Video games have been “proven” not to cause violent crimes…but is causality all that matters here?

Over the last 15 years, Americans have been witness to what feels like an inconceivable amount of homicidal violence. Right on our home turf.

Gun crimes often get the most media coverage, and so the debate over gun control and bans rages on.

And quickly on its heels comes an argument over violent video games and the part they play, or don’t, in the killings we’re becoming sickeningly accustomed to.

While experts have continually reported over those same 15 years that violent video games, even those where the gamer him or herself is acting out such grisly murders, do not cause real life criminal violence, they also state that “no longitudinal studies” have been done regarding the subject. Meaning, no research has been done with the same variables over a substantial amount of time.

And how could it be?

There are too many factors involved to make absolute, factual statements about CAUSE in regards to video games.

But that doesn’t mean we can’t take a slightly different view that could lead to hope, healing, and prevention.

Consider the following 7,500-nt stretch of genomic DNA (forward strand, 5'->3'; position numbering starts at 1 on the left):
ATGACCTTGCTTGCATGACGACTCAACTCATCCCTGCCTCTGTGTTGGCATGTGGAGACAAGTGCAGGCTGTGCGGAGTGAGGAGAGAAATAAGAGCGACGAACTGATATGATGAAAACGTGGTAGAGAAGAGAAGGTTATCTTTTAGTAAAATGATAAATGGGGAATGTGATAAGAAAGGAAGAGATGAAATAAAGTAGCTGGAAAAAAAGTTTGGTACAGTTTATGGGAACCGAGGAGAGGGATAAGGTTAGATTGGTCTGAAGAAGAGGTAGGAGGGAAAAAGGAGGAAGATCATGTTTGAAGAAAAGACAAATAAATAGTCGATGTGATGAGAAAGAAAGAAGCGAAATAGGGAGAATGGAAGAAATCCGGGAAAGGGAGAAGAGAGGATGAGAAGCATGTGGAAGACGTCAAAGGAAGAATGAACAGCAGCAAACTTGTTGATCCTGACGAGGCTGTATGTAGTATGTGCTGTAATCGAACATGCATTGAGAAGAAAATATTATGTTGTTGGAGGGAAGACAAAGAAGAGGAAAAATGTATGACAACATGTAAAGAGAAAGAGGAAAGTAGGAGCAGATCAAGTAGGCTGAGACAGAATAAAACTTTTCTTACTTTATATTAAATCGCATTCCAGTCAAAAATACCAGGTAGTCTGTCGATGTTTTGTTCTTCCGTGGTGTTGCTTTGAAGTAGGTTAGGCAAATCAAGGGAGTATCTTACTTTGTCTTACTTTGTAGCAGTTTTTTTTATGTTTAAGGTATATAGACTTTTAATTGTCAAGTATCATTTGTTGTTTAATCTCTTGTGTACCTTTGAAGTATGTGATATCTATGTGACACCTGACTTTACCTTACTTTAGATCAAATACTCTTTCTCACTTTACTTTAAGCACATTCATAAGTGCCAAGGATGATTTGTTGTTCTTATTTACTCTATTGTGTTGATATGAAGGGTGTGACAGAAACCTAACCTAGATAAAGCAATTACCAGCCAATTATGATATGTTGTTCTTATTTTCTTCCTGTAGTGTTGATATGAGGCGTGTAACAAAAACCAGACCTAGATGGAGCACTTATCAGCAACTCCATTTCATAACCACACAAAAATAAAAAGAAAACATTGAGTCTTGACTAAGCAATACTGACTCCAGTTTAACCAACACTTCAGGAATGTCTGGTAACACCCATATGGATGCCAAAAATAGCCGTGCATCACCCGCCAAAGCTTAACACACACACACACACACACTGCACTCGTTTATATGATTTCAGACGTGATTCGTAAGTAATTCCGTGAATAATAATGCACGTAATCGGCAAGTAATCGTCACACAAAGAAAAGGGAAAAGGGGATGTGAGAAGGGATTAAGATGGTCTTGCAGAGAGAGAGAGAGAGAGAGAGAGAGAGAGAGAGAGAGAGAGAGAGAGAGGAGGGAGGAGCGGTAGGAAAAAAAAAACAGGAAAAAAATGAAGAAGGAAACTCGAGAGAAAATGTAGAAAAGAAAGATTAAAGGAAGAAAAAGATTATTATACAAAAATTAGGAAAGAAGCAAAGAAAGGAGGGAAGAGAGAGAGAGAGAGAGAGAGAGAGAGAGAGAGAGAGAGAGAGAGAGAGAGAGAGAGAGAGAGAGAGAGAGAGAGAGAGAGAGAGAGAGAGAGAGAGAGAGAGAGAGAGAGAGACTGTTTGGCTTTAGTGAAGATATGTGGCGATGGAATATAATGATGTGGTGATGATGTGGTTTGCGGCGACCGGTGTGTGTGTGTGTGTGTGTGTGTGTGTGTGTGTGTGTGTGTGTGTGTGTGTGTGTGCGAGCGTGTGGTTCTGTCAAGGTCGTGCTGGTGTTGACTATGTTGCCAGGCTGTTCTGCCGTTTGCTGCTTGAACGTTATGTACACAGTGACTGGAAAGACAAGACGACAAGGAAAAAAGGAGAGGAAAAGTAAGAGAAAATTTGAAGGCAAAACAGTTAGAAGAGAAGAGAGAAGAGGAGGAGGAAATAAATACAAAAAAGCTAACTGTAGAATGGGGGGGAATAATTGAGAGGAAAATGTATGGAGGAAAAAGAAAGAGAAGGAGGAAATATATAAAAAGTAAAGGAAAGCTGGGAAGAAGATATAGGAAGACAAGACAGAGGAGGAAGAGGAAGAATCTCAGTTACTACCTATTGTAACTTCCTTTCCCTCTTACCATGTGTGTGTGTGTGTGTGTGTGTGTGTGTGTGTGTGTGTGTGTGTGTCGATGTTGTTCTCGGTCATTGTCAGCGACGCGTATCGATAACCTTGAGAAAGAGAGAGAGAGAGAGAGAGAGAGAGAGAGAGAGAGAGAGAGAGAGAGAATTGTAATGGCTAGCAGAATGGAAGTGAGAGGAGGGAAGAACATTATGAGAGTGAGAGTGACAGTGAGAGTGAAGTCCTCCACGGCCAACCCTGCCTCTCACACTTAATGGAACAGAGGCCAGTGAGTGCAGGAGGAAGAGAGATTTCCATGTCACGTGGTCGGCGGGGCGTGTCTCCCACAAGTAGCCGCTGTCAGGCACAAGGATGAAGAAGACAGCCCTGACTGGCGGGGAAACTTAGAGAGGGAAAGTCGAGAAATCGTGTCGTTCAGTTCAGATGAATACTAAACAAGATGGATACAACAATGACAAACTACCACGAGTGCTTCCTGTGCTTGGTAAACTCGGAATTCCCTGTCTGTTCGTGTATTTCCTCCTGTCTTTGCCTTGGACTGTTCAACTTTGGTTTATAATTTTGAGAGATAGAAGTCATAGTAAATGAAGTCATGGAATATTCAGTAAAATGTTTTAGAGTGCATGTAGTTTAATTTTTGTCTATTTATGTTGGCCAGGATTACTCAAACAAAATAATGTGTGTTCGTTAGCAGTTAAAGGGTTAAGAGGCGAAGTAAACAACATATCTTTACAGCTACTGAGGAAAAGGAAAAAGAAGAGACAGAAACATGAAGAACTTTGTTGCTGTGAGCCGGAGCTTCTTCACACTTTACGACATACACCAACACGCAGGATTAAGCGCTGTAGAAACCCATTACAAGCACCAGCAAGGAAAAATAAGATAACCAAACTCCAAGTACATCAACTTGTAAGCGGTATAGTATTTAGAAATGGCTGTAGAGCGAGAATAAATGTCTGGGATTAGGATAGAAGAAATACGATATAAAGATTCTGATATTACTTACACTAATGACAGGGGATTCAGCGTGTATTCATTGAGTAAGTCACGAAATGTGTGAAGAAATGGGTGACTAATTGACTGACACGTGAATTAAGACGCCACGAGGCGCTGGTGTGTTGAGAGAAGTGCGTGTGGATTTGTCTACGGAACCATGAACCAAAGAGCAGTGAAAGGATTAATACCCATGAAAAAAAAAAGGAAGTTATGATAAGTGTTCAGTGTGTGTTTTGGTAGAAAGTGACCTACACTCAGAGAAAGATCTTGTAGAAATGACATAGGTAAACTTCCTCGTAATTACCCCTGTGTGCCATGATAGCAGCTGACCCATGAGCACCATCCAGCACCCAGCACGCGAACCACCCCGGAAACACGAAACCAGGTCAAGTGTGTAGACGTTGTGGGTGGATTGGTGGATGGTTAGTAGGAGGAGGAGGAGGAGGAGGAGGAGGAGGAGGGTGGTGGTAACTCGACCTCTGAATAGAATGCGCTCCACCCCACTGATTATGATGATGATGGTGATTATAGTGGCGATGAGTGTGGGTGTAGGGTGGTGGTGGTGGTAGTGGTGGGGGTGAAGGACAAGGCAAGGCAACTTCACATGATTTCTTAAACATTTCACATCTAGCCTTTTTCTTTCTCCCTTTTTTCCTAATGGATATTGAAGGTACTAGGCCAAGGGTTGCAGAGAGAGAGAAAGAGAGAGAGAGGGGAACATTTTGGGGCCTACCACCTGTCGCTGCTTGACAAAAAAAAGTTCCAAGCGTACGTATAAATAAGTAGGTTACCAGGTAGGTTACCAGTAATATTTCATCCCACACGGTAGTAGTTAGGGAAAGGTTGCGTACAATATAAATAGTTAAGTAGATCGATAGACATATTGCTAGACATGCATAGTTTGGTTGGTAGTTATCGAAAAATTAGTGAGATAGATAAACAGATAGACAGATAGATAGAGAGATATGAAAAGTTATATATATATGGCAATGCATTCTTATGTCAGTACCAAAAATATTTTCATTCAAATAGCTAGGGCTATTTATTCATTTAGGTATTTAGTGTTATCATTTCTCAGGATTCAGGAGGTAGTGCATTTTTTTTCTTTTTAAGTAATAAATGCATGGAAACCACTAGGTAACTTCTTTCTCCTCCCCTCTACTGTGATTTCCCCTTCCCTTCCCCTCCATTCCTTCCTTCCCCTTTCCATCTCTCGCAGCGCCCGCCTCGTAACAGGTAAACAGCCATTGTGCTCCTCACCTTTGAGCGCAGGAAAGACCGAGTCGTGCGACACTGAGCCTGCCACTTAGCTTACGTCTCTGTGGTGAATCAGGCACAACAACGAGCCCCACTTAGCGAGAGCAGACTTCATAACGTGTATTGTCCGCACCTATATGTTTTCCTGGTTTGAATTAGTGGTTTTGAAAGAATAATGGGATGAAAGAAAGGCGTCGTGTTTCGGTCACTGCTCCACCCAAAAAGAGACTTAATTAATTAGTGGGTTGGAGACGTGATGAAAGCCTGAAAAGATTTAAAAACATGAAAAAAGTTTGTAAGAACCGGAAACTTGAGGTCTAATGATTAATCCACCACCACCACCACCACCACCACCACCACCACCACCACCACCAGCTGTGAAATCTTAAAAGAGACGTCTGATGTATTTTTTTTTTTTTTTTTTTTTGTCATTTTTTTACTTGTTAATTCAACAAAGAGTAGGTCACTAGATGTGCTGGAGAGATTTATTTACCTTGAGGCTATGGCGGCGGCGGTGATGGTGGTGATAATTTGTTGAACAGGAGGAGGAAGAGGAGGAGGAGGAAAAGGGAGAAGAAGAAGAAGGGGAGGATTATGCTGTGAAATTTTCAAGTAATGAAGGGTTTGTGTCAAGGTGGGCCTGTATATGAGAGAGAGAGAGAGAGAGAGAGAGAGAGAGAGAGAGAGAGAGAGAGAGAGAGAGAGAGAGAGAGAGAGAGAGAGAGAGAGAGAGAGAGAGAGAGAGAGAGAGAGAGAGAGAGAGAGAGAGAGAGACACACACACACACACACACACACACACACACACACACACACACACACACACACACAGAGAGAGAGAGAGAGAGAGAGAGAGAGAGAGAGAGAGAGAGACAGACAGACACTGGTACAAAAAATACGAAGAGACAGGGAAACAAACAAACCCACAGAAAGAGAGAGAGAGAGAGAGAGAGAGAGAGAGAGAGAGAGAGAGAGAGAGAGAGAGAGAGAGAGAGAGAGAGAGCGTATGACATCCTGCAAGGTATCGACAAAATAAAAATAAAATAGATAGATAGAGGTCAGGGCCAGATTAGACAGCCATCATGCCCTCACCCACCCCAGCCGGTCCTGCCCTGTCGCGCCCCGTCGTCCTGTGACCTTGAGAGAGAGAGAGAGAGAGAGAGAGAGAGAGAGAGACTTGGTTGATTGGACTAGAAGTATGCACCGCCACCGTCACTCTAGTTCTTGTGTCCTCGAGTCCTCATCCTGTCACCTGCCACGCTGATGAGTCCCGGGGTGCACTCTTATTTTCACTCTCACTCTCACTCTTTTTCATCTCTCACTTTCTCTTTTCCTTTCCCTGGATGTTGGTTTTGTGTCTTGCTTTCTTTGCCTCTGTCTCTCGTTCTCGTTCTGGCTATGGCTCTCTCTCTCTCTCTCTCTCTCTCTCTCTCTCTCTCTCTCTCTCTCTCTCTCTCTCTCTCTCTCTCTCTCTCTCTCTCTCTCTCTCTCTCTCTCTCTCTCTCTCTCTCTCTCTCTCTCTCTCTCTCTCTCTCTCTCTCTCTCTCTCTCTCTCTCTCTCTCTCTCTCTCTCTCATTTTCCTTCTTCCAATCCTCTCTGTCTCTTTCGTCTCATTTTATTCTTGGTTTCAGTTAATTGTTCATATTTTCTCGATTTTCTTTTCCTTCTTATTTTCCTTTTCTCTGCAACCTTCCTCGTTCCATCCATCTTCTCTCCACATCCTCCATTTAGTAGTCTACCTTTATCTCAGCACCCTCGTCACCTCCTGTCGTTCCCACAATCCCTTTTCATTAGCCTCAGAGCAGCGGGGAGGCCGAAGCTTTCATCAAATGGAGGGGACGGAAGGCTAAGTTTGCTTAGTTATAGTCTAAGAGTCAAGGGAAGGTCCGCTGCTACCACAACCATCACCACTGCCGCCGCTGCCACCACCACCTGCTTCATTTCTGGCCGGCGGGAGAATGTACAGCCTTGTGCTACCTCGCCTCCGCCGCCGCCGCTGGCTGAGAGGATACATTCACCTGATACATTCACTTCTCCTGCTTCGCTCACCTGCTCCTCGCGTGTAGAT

Unfortunately, our society is becoming desensitized to completely unnatural disaster of interpersonal violence we’re experiencing. Repeated exposure to something, albeit abhorrent, inherently lends itself to a more flippant attitude about that thing.

Can’t the same be said for those violent games? The more you act out sickening treatment of fellow human beings—even if on-screen—the less egregiously it is viewed…isn’t it?

I’m not here to say that every gamer who enjoys Call of Duty and similarly violent games will at some point find themselves uncontrollably on the war path against an annoying neighbor or innocent schoolchildren. Not at all.

But is it helping?

And at this point, I think that’s something we need to examine. It sometimes feels impossible to change laws, or even agree to the laws that need to be changed. Those are big obstacles that involve millions of disparate views.

But individually, there are smaller, simpler steps that can be taken NOW to increase our own emotional and mental health, our social understanding, and our reverence for human life.

And examining how we spend our time and energy in “entertainment” is certainly one of them.

It’s time to ask ourselves, is it helping? And then act accordingly as individuals, every day.

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